Increasing numbers of us now own property abroad. However when we die, dealing with an estate with assets in different countries can be fraught with problems and complexities and may not end up where we want it to be.
However, new regulations have recently come into force from 17th August 2015 aimed at simplifying the many different, and
sometimes conflicting, laws of the EU countries when it comes to the succession of assets.
These regulations, commonly known as “Brussels IV” have helpful implications for anyone who owns assets in an EU state which has “opted in”.
People will now be able to opt for the law of the country of their nationality to apply to their whole estate wherever it is situated. This could therefore avoid local forced heirship rules which might otherwise apply, commonly in countries such as France and Spain for example.
So, after 17th August 2015, an English national can now make a will which stipulates that English law is to apply to his/her whole
estate, including property in other participating EU member states.
There are a number of important points to note however:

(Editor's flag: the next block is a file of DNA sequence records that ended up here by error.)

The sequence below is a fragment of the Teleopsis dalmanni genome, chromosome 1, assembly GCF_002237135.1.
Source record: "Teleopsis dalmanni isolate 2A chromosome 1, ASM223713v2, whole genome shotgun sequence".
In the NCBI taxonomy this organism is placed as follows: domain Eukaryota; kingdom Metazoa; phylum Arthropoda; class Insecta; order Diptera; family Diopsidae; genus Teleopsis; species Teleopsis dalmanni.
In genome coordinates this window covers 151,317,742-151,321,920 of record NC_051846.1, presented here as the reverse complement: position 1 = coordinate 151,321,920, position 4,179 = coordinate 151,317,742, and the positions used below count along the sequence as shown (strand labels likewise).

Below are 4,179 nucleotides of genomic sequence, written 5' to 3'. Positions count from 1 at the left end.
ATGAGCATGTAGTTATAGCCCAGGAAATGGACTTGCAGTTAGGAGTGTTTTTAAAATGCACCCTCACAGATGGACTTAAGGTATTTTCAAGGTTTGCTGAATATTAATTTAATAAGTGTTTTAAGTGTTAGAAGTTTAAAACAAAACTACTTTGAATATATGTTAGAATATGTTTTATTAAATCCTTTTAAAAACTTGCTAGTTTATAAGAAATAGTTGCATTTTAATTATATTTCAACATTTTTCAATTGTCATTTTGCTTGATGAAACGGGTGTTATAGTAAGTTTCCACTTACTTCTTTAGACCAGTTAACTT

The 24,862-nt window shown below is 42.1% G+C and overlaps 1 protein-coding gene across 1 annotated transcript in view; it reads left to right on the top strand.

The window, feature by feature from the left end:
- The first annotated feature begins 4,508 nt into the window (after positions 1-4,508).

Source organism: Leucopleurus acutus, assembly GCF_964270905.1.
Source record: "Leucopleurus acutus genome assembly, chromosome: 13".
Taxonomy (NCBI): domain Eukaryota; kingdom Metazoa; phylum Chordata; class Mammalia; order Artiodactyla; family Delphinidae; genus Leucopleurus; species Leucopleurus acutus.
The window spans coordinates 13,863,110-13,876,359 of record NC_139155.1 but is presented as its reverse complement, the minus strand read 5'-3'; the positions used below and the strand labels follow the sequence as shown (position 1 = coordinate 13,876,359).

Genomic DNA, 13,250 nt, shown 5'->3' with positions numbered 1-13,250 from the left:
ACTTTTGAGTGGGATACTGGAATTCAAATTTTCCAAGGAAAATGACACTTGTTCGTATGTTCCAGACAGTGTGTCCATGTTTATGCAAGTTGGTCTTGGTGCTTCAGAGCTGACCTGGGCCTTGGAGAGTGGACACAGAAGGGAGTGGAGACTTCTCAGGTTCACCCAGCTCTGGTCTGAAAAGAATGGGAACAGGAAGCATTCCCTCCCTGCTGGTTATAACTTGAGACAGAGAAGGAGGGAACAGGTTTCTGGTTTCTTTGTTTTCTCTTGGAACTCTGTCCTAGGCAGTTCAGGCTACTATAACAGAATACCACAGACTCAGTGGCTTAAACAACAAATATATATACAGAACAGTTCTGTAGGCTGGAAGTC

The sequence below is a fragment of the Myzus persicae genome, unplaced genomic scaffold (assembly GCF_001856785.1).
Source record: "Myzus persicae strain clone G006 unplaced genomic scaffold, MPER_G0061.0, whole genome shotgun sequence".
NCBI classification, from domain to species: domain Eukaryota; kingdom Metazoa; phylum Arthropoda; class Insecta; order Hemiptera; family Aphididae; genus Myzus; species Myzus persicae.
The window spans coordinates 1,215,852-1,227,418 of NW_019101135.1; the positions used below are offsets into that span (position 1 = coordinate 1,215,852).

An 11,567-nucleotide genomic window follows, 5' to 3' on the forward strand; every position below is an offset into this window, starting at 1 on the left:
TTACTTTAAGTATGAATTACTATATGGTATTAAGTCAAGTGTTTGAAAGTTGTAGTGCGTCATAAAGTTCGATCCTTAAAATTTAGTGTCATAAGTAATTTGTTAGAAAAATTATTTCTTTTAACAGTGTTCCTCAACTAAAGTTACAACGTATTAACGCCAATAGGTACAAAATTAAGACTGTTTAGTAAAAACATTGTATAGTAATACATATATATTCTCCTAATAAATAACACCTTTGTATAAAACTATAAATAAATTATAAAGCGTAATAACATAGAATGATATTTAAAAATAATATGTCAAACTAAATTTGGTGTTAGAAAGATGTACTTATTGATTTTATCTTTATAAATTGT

- These regulations deal with the laws of succession, i.e. who inherits the assets of the estate. They don’t deal with tax matters, including inheritance tax. National law continues to dictate how inheritance tax is calculated and also whether or not it is the estate or the beneficiaries who are liable for payment of the taxes; (this varies considerably within EU member states)
- Any EU member state which is a signatory to the regulations will have to apply English succession law instead of its own
- All EU countries will apply these regulations with the exception of the UK, Ireland and Denmark who have opted out.
So take for example a British couple living over here but with a cottage in France. If they do nothing, the cottage will pass in accordance with French law. If they include a choice of English law in their wills, France will apply English law to the cottage enabling them to leave it to whoever they want.
Anyone who might be affected by this should take immediate advice and should revisit their will and consider the implications carefully. It may still be necessary to consider separate wills in different countries. The provisions are complex and could have unexpected results, so great care is needed. But this could have significant benefit for those wishing to leave parts of their estate that are held in other EU member states who have opted into the provisions, to be left to family and friends of their choice – rather than being bound by strict heirship provisions that might otherwise exist in the country where the property situated.